Drone technology allows for computerized control, eliminating the need for a human presence to apply direct command of the vehicle. Instead, the pilot or driver of a unit can be thousands of miles away, out of harm’s way and in an easy position to pass over control to someone else.
Now, the idea of remote control is being applied in a variety of ways. It’s being dropped into the water. Drone-powered cargo ships are in development, as engineers and politicians look to see if high-tech boats can cut down on pollution and increase efficiency. For the private citizen, there is a drone being developed that can be submerged underwater. It comes with a camera, but the purpose is yet unclear.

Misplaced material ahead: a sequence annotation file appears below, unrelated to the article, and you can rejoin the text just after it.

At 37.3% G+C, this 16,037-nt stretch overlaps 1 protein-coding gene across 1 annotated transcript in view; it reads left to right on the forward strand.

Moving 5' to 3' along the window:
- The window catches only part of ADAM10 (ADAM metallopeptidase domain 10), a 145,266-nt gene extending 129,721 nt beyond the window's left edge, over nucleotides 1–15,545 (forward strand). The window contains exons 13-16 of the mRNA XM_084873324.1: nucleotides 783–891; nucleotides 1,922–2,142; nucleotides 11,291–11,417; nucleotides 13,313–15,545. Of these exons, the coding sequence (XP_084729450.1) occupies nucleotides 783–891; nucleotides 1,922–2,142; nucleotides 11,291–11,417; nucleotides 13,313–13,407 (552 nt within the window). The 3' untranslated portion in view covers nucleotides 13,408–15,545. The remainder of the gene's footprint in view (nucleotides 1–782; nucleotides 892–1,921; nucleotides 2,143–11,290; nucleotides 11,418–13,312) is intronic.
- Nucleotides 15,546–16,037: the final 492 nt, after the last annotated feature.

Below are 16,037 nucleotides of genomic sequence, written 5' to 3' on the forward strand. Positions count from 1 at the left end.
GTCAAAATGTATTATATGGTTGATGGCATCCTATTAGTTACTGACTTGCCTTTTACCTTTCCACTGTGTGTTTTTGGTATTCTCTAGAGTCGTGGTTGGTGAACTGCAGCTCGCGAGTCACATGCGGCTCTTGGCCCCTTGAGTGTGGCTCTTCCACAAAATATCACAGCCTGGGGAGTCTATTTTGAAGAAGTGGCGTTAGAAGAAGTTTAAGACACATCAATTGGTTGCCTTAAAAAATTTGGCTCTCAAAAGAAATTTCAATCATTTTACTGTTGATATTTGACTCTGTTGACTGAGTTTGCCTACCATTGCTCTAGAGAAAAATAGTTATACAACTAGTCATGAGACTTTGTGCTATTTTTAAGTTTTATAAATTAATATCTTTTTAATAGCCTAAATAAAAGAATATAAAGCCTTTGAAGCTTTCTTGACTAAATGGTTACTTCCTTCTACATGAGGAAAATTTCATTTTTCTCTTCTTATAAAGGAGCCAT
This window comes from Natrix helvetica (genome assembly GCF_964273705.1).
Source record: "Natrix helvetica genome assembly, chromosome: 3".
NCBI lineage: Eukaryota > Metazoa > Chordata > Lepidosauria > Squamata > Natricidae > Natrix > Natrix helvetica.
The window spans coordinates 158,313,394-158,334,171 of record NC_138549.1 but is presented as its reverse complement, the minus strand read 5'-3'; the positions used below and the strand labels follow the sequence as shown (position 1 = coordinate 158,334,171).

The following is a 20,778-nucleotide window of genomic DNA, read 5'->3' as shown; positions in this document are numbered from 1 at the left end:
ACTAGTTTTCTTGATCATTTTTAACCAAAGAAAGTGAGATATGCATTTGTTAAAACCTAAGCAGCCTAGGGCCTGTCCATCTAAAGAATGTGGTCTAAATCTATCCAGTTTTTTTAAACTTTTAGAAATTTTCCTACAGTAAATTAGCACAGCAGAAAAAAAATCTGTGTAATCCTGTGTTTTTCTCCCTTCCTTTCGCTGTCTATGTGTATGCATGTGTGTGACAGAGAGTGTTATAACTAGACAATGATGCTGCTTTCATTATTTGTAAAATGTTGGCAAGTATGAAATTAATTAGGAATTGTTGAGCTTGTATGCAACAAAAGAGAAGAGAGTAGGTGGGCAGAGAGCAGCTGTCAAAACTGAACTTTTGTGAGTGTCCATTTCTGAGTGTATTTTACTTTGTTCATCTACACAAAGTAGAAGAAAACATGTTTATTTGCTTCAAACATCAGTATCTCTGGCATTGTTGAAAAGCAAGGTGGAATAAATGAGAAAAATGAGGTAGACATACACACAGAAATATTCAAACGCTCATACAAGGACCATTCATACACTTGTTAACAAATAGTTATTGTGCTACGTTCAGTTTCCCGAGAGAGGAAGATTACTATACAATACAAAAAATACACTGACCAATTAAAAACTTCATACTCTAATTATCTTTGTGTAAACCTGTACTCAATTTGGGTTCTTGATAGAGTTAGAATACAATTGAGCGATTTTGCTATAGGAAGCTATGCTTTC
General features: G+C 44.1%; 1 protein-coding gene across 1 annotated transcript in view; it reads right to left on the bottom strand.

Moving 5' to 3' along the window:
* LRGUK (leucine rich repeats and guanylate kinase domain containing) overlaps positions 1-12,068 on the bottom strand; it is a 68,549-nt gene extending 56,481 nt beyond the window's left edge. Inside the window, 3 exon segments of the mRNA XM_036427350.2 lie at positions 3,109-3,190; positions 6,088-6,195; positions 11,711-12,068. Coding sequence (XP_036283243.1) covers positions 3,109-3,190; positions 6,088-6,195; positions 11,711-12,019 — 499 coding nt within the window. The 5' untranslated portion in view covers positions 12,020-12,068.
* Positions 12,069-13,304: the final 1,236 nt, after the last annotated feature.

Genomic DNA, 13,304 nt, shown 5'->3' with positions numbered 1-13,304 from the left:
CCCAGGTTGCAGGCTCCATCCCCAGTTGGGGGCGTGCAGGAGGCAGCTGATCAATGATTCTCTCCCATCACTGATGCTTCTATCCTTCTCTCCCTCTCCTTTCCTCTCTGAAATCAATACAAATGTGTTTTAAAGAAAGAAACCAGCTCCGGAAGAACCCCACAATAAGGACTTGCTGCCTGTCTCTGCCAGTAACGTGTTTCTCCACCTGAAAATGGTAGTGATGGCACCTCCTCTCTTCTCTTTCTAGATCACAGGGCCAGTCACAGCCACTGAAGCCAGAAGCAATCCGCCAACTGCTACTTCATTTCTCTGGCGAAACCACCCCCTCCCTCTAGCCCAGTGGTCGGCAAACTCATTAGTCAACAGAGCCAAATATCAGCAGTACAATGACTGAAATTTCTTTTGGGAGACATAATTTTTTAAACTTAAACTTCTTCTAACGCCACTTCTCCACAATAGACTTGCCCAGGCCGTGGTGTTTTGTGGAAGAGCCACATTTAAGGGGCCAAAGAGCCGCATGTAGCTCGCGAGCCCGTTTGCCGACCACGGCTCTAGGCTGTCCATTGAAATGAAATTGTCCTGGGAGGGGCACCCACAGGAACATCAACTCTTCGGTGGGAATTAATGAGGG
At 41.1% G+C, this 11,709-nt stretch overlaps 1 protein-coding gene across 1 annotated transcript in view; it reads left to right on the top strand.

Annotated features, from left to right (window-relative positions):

The drone is also staying up in the air. A variety of uses are being developed for civilian use. This includes package delivery, beer delivery, whale watching, and general fun. Protestors in the Middle East have used the technology to monitor police activity, and more uncomfortably, municipalities are sure to have done the same to the general population.
“This technology is a cheaper way of taking to the air or taking to the sea,” says Daniel Levine. “There isn’t much training required to use these devices, and it does not require exposure to adverse conditions. It’s an ideal product for the stingy or for the curious.”
About Daniel Levine
Daniel is a trends expert and public speaker who specializes in high-tech trends. He shares his observations and experiences with audiences and corporations around the word. Learn more at http://DanielLevine.com
Contact: Jeff Parrotte, Jeffrey.parrotte@